In any case, when referring to a noun in a foreign language the convention is that one refers to it in the nominative case regardless of how it is used in the sentence. And so I referred to ‘οι πολλοι in the nominative when in fact it is, as Christopher points out πολλϖν, the genitive (possessive) case in the Greek. The reason that it is in the genitive is that it follows the preposition περι which means, “concerning” and περι takes the genitive case when it means “about” or “concerning.” That provides us with the first level of our answer. (Just in case you feel like we have slipped through the looking glass, be assured that in academics this surrealism is our version of normal. Just think of what it would have been like if Sheldon Cooper had gone into Liberal Arts rather than Physics.)
It has been a long time since I studied last studied Greek (44 years to be precise) though I do remember hashing all this out again when I did my theological work. But just to be sure, I went over the classical languages department and sat down with one of our Greek scholars and had him review it with me.
Whereas when one refers to a noun in the nominative in Greek, as in English, one usually places the article, in this case ‘οι (which means “the”), the article would not normally be used in Koine Greek after the preposition περι. (Koine is the Greek dialect used throughout much of the eastern end of the Roman Empire at the time the Christian Scriptures [as well as the Old Testament Septuagint] were composed. Koine distinguishes the popular Greek of the Graeco-Roman world from the Attic Greek of Thucydides (5th century BC) or the archaic Ionic of Homer in an even earlier period. The significance is not in the absence of the yet implied “‘οι” in the word πολλοι (genitive: πολλϖν) itself. While it means “many” it is not, as it is in English, an adjective nor as in the Words of Institution, an adjective acting as a noun (poured out for you and for many). The word πολλοι, or more properly, ‘οι πολλοι is a noun and it means not “many” in a restrictive sense, but “a multitude,” or “the masses,” or in the phrase of Edward George Earle Bulwer Lytton Bulwer (only an Englishman could carry such a name) and much cherished by Winston Churchill: “the great unwashed.” There is not a universality but an inclusivity built into the word at which the English “many” fails.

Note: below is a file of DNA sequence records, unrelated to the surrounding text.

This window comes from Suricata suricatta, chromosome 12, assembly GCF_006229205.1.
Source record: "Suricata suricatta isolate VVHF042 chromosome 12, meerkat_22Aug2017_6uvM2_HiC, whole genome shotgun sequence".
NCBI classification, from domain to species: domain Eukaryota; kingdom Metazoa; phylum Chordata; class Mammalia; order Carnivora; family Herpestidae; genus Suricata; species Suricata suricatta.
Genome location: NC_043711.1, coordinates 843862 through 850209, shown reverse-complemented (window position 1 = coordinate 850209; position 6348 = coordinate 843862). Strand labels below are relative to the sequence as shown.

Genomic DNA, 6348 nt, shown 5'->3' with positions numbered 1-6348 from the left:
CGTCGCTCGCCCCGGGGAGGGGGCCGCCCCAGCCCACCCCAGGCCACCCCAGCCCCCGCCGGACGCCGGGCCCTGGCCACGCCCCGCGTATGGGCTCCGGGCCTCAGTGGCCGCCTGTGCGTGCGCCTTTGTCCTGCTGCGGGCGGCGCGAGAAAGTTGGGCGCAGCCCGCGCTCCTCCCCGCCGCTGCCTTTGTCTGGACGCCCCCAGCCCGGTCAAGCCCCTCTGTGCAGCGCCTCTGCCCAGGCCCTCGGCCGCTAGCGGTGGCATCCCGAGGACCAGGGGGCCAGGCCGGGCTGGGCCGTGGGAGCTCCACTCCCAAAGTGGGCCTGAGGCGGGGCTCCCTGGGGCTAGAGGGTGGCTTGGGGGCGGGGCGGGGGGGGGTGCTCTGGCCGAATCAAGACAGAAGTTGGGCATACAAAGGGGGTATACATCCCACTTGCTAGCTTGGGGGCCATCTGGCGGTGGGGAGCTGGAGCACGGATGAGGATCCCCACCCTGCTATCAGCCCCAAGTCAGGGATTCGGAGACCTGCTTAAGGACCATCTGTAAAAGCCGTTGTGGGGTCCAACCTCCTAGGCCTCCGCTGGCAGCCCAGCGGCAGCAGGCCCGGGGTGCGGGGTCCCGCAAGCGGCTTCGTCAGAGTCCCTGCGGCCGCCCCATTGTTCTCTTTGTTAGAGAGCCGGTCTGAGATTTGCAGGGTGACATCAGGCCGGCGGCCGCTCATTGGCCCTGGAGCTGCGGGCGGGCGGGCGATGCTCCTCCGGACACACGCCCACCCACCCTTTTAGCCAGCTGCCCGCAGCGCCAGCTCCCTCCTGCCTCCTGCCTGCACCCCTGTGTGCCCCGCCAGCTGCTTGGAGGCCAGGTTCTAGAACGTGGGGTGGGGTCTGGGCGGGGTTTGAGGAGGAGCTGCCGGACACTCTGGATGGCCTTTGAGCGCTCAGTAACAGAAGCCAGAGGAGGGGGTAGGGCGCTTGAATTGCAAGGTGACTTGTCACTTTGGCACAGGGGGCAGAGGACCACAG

So how do we translate it. The French have, I believe, done it best: pour la multitude. The problem with a prayer that says that Christ’s blood was shed for “many” is that Christ did not die for many. He in fact died for all. This does not mean that all accept the salvation offered them in Christ’s blood, but it is our Catholic faith that the Redemptive Sacrifice offered by Christ on Calvary and renewed in each Mass is sufficient for the salvation of humankind.
The problem with universal salvation—that all will be saved—is that ultimately it denies freedom of the will. If we are all saved then we have no choice but to accept the Love of God. Going back to the beginning of the third century, the Christian tradition condemned this teaching that all are saved precisely because it robs us of our freedom of the will. Universal salvation requires that we are ultimately compelled to love God and be loved by him for all eternity. There is no shortage of Catholics greats—including Saint Thérèse if Lisieux who, in forfeit of proper catechesis, so believed however. And of course, while we cannot hold that all people will be saved we can hope that each person will be saved, the end result being somewhat the same while the later formula leaves the individual’s freedom of will intact.
When Innocent X condemned Jansenism in 1653 this issue of Christ dying for all, many, some, or a few was raised. The Jansenists, who in their Catholic mutation of Calvin’s heresy of double predestination, claimed that it conformed to the Semipelagian heresy to claim that Christ died or shed his blood for all men. Pope Innocent condemned that proposition of Janesnism, and in so doing established that our Catholic faith does indeed claim that Christ died/shed his blood, for all. Kontemporary Katholic Krazieism today is nothing other than a strain of Jansenism redivivus. The fuss over the Words of Institution asserting that Christ died for all was a thorn in their double-predestination side as it means that all people are (potentially) saved in as much as Christ’s redemptive act is sufficient for the salvation of all. Again, remember, though that our free will enables us to reject the gift. And since the inadequate “for many” translation has been revived in the current translation of the Roman Missal, the krazies in their sermons, talks, blogs, and videos have used the liturgical text to advance their Jansenist poison claiming that the liturgy makes it clear that Christ did not die for all but only for those who will be saved. I have noticed that since the ascendency of Pope Francis, more and more elements of the previous translation are slipping back into the Mass. I for one am glad to see many priests going back to the “for all.”
That being said, let’s slip from the rabbit hole back into the light of day—Christmas Day—and celebrate that wonderful mysterium fidei: God so loved the world that he sent his only Son that whoever believes in him may not perish but may have eternal life. God did not send his Son to condemn the World, but so that the World might be saved through him. God’s Will, whatever our freedom, is that all people be saved.